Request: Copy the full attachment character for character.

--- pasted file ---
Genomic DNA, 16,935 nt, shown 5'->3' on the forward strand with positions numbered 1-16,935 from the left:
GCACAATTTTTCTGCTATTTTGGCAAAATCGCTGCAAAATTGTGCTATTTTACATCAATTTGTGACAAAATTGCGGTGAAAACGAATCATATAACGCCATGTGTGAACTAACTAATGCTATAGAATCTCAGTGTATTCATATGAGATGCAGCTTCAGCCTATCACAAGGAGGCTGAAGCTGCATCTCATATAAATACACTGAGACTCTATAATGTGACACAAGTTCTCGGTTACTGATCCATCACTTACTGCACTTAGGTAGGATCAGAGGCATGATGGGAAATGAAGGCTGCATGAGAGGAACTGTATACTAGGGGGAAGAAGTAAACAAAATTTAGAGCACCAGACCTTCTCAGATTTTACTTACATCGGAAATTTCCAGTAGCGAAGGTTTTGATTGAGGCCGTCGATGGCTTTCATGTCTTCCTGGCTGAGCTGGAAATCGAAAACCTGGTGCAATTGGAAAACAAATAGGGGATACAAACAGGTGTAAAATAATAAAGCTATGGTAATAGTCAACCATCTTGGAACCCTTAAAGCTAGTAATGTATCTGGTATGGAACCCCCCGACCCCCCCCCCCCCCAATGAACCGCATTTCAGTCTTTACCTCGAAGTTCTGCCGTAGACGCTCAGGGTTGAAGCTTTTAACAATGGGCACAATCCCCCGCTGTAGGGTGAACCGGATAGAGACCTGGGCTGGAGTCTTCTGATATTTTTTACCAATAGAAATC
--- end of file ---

Genomic DNA, 16,935 nt, shown 5'->3' on the forward strand with positions numbered 1-16,935 from the left:
GCACAATTTTTCTGCTATTTTGGCAAAATCGCTGCAAAATTGTGCTATTTTACATCAATTTGTGACAAAATTGCGGTGAAAACGAATCATATAACGCCATGTGTGAACTAACTAATGCTATAGAATCTCAGTGTATTCATATGAGATGCAGCTTCAGCCTATCACAAGGAGGCTGAAGCTGCATCTCATATAAATACACTGAGACTCTATAATGTGACACAAGTTCTCGGTTACTGATCCATCACTTACTGCACTTAGGTAGGATCAGAGGCATGATGGGAAATGAAGGCTGCATGAGAGGAACTGTATACTAGGGGGAAGAAGTAAACAAAATTTAGAGCACCAGACCTTCTCAGATTTTACTTACATCGGAAATTTCCAGTAGCGAAGGTTTTGATTGAGGCCGTCGATGGCTTTCATGTCTTCCTGGCTGAGCTGGAAATCGAAAACCTGGTGCAATTGGAAAACAAATAGGGGATACAAACAGGTGTAAAATAATAAAGCTATGGTAATAGTCAACCATCTTGGAACCCTTAAAGCTAGTAATGTATCTGGTATGGAACCCCCCGACCCCCCCCCCCCCCAATGAACCGCATTTCAGTCTTTACCTCGAAGTTCTGCCGTAGACGCTCAGGGTTGAAGCTTTTAACAATGGGCACAATCCCCCGCTGTAGGGTGAACCGGATAGAGACCTGGGCTGGAGTCTTCTGATATTTTTTACCAATAGAAATC